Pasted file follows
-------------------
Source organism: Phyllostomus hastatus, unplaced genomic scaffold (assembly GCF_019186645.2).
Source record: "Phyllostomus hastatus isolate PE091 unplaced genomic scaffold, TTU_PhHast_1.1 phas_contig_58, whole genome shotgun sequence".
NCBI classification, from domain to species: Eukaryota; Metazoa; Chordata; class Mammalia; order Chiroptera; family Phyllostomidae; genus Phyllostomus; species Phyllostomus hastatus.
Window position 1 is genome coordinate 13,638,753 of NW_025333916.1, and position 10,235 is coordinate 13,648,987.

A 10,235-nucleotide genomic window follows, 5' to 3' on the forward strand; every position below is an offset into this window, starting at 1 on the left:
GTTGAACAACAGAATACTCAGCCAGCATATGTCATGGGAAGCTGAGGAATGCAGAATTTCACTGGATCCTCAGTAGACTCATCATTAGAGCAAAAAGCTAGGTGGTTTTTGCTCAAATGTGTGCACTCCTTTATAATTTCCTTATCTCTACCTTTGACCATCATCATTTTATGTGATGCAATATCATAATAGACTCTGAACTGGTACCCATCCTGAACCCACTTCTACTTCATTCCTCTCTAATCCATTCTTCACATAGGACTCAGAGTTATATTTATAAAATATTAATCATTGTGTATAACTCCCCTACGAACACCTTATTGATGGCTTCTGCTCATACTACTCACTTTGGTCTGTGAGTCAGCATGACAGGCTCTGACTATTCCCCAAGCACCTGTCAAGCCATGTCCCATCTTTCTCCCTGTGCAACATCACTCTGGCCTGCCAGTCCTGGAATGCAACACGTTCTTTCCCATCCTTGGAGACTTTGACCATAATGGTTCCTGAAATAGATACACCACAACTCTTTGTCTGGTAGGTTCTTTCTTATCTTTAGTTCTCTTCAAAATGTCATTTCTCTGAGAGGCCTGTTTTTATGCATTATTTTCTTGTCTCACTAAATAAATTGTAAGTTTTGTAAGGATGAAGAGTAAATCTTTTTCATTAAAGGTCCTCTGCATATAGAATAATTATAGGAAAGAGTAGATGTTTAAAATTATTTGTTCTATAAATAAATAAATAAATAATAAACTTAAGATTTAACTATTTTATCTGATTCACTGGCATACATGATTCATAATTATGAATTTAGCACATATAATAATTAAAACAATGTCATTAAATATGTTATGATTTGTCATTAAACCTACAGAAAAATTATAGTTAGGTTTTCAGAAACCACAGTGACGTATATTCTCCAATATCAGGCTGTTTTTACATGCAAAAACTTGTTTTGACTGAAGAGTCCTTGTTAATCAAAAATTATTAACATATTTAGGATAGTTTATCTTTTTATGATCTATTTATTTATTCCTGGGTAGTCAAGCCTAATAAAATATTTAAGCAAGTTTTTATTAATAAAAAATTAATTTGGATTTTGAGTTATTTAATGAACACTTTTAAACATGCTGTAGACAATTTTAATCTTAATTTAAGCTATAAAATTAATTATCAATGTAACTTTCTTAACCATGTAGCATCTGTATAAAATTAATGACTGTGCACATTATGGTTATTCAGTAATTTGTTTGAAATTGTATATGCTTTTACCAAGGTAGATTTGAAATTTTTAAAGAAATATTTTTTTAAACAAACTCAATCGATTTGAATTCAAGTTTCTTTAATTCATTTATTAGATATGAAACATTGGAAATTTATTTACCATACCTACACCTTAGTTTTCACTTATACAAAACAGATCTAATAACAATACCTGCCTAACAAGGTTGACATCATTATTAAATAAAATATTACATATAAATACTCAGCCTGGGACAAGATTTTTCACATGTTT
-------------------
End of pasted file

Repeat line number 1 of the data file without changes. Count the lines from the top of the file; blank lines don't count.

Source organism: Phyllostomus hastatus, unplaced genomic scaffold (assembly GCF_019186645.2).